Video: Childhood obesity and the media

updated 2/24/2004 12:47:47 PM ET 2004-02-24T17:47:47

Advertising aimed at young children should be restricted because youngsters cannot evaluate it properly, the American Psychological Association said Monday.

Children under age 8 tend to assume advertising is truthful and unbiased, the group said in a report that blamed youth obesity on eating habits spurred by advertising.

The report "shows young children are uniquely vulnerable to commercial persuasion," said study co-author Dale Kunkel.

"The most predominant products marketed to children are sugared cereals, candies, sweets, sodas and snack foods," he added.

Kunkel said a six-person team of psychologists spent 18 months analyzing studies of children and their reaction to advertising.

The basic concept is understanding persuasive intent, and children ages 8 and younger generally do not grasp that intent," Kunkel explained.

Older children and adults recognize the intent to sell and know advertising can exaggerate, though they may not apply that knowledge in every case, he added.

"What we're saying is that, because children 8 and below cannot grasp intent ... it is inherently unfair," Kunkel said.

American Advertising Federation spokeswoman Mary Hilton said she had not seen the report and could not immediately comment on it.

The Psychologists estimated that advertisers spend more than $12 billion per year on advertising messages aimed at the youth market. Additionally, the average child watches more than 40,000 television commercials per year, they said.

Kunkel said the group also has concerns about certain commercial campaigns primarily targeting adults that pose risks for child-viewers.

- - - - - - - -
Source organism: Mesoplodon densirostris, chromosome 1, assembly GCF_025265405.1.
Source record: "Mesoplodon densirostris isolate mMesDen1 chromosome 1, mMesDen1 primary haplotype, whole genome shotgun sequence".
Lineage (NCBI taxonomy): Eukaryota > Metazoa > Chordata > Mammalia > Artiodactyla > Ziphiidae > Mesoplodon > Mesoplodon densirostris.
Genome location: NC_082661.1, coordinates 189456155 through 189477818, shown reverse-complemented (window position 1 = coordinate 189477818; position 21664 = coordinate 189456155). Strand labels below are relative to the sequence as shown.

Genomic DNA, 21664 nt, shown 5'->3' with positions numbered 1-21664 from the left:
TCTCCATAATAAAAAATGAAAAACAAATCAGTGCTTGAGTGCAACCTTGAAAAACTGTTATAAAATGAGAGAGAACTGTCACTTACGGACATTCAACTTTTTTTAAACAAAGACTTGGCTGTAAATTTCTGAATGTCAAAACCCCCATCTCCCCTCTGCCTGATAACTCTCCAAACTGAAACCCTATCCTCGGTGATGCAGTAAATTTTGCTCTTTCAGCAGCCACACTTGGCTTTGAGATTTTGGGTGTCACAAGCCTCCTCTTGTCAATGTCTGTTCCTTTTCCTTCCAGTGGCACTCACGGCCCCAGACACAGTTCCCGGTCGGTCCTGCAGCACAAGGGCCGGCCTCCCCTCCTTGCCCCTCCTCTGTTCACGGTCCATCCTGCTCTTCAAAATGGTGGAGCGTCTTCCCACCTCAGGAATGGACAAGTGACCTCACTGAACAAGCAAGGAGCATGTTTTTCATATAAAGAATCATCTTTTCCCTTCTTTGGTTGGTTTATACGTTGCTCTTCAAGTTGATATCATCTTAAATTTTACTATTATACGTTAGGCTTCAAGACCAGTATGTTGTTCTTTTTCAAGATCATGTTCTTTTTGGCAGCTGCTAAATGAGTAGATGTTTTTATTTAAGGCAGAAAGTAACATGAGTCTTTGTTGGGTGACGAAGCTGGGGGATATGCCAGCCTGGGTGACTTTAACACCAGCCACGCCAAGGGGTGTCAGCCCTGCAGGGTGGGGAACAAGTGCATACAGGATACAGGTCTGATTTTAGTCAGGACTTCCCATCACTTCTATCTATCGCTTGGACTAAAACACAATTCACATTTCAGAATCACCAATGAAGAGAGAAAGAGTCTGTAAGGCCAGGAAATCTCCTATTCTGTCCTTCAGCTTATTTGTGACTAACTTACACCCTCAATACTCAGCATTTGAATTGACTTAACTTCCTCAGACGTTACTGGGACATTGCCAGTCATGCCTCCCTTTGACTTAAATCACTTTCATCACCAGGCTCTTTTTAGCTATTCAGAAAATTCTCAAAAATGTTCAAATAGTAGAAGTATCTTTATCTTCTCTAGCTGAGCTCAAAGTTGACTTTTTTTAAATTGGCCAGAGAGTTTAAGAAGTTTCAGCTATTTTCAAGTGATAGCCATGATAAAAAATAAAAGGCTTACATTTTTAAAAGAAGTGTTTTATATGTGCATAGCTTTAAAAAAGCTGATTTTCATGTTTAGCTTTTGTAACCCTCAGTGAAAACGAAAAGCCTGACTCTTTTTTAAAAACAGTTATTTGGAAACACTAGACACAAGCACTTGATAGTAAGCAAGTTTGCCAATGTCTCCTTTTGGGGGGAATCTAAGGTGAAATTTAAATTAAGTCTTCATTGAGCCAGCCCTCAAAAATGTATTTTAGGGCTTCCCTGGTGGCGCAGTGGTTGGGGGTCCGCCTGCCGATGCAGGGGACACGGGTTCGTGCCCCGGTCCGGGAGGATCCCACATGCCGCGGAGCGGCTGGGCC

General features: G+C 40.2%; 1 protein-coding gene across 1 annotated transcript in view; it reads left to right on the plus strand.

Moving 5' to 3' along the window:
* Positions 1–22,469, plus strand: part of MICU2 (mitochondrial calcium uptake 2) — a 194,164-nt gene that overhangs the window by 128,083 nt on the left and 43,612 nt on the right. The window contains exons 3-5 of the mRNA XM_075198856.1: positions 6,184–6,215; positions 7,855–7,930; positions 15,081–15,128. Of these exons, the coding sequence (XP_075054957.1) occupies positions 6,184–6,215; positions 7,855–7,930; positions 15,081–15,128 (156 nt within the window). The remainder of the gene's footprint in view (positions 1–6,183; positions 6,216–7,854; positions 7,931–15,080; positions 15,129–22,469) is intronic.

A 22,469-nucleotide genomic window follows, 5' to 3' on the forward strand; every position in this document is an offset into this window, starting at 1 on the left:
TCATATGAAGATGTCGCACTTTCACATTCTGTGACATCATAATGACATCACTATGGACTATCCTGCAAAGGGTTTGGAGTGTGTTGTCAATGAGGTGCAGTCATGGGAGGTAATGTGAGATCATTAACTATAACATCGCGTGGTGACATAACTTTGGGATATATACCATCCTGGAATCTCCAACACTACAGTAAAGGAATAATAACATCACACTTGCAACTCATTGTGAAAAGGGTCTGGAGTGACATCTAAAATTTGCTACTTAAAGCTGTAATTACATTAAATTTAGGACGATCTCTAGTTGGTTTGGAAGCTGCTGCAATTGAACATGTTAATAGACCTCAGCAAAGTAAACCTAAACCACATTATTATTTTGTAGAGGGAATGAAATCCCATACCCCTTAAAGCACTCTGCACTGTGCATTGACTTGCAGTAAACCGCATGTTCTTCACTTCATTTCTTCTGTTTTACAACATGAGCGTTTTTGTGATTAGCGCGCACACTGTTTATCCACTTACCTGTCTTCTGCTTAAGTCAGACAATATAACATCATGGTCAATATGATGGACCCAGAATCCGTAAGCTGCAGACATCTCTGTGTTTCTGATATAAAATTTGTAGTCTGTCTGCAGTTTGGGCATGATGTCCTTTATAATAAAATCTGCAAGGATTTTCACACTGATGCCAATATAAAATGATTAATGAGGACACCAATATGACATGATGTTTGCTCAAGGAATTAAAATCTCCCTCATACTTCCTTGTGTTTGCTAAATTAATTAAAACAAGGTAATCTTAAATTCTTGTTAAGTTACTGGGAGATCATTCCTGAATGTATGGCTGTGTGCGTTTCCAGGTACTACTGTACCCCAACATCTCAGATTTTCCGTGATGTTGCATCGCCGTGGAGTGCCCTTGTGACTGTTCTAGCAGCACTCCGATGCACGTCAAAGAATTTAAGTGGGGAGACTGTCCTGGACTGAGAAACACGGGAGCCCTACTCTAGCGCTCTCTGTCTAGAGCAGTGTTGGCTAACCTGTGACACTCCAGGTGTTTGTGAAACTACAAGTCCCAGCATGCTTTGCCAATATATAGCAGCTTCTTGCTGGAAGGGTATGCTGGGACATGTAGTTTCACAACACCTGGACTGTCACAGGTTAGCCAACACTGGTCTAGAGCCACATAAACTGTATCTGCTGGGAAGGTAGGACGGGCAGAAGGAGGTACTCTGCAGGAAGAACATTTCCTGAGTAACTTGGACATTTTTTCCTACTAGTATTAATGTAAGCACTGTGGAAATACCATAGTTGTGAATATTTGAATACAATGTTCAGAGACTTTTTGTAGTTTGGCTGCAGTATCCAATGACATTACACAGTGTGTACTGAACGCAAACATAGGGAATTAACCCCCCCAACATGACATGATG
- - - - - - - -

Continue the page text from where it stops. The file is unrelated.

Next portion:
For example, beer ads are commonly shown during sports events and seen by millions of children, creating both brand familiarity and more positive attitudes toward drinking in children as young as 9-10 years of age.

They also expressed concern that commercials for violent media products such as movies and video games could increase the likelihood of youngsters' aggressive behavior.

The report recommended:

  • "Governmental action to protect young children from commercial exploitation" through advertising.
  • Making sure disclosures and disclaimers in advertising directed to children are in language easily understood, such as "you have to put it together," rather than "some assembly required".
  • Investigating how young children comprehend and are influenced by advertising in new interactive media environments such as the Internet.
  • Examining the influence of advertising directed to children in the school and classroom.

Copyright 2004 The Associated Press. All rights reserved. This material may not be published, broadcast, rewritten or redistributed.


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